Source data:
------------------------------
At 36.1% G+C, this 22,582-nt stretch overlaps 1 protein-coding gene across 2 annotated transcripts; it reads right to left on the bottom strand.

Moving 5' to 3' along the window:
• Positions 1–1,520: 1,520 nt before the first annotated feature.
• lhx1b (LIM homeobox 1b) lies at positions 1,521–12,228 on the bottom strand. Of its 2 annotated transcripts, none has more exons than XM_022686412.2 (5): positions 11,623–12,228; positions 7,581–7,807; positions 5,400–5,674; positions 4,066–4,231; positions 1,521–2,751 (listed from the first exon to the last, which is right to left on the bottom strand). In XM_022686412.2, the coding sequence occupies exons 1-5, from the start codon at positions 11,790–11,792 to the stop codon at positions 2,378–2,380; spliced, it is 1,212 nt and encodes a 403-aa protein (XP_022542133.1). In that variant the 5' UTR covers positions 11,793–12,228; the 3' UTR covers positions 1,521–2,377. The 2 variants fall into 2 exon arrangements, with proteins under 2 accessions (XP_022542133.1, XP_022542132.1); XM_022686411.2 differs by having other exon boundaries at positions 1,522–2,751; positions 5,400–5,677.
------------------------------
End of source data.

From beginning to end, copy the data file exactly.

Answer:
At 36.1% G+C, this 22,582-nt stretch overlaps 1 protein-coding gene across 2 annotated transcripts; it reads right to left on the bottom strand.

Moving 5' to 3' along the window:
• Positions 1–1,520: 1,520 nt before the first annotated feature.
• lhx1b (LIM homeobox 1b) lies at positions 1,521–12,228 on the bottom strand. Of its 2 annotated transcripts, none has more exons than XM_022686412.2 (5): positions 11,623–12,228; positions 7,581–7,807; positions 5,400–5,674; positions 4,066–4,231; positions 1,521–2,751 (listed from the first exon to the last, which is right to left on the bottom strand). In XM_022686412.2, the coding sequence occupies exons 1-5, from the start codon at positions 11,790–11,792 to the stop codon at positions 2,378–2,380; spliced, it is 1,212 nt and encodes a 403-aa protein (XP_022542133.1). In that variant the 5' UTR covers positions 11,793–12,228; the 3' UTR covers positions 1,521–2,377. The 2 variants fall into 2 exon arrangements, with proteins under 2 accessions (XP_022542133.1, XP_022542132.1); XM_022686411.2 differs by having other exon boundaries at positions 1,522–2,751; positions 5,400–5,677.